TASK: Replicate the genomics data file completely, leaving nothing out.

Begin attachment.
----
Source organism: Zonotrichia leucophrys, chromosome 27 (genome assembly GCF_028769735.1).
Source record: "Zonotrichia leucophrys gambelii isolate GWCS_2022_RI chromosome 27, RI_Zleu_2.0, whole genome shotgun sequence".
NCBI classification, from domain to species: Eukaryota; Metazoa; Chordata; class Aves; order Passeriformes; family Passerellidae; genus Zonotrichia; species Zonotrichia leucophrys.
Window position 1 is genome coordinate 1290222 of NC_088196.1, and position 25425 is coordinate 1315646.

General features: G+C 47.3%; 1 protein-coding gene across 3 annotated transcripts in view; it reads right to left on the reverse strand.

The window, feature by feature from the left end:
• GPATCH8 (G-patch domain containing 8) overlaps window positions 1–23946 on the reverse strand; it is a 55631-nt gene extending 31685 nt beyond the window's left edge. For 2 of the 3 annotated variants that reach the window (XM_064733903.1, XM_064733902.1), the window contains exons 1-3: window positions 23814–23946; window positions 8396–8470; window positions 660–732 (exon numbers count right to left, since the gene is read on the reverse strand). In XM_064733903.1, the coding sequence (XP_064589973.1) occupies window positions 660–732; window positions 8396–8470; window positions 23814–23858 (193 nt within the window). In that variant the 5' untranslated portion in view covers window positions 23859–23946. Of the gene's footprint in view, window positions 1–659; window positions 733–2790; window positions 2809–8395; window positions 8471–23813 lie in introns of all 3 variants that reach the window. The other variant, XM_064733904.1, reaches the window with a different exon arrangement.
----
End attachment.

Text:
Source organism: Zonotrichia leucophrys, chromosome 27 (genome assembly GCF_028769735.1).
Source record: "Zonotrichia leucophrys gambelii isolate GWCS_2022_RI chromosome 27, RI_Zleu_2.0, whole genome shotgun sequence".
NCBI classification, from domain to species: Eukaryota; Metazoa; Chordata; class Aves; order Passeriformes; family Passerellidae; genus Zonotrichia; species Zonotrichia leucophrys.
Window position 1 is genome coordinate 1290222 of NC_088196.1, and position 25425 is coordinate 1315646.

General features: G+C 47.3%; 1 protein-coding gene across 3 annotated transcripts in view; it reads right to left on the reverse strand.

The window, feature by feature from the left end:
• GPATCH8 (G-patch domain containing 8) overlaps window positions 1–23946 on the reverse strand; it is a 55631-nt gene extending 31685 nt beyond the window's left edge. For 2 of the 3 annotated variants that reach the window (XM_064733903.1, XM_064733902.1), the window contains exons 1-3: window positions 23814–23946; window positions 8396–8470; window positions 660–732 (exon numbers count right to left, since the gene is read on the reverse strand). In XM_064733903.1, the coding sequence (XP_064589973.1) occupies window positions 660–732; window positions 8396–8470; window positions 23814–23858 (193 nt within the window). In that variant the 5' untranslated portion in view covers window positions 23859–23946. Of the gene's footprint in view, window positions 1–659; window positions 733–2790; window positions 2809–8395; window positions 8471–23813 lie in introns of all 3 variants that reach the window. The other variant, XM_064733904.1, reaches the window with a different exon arrangement.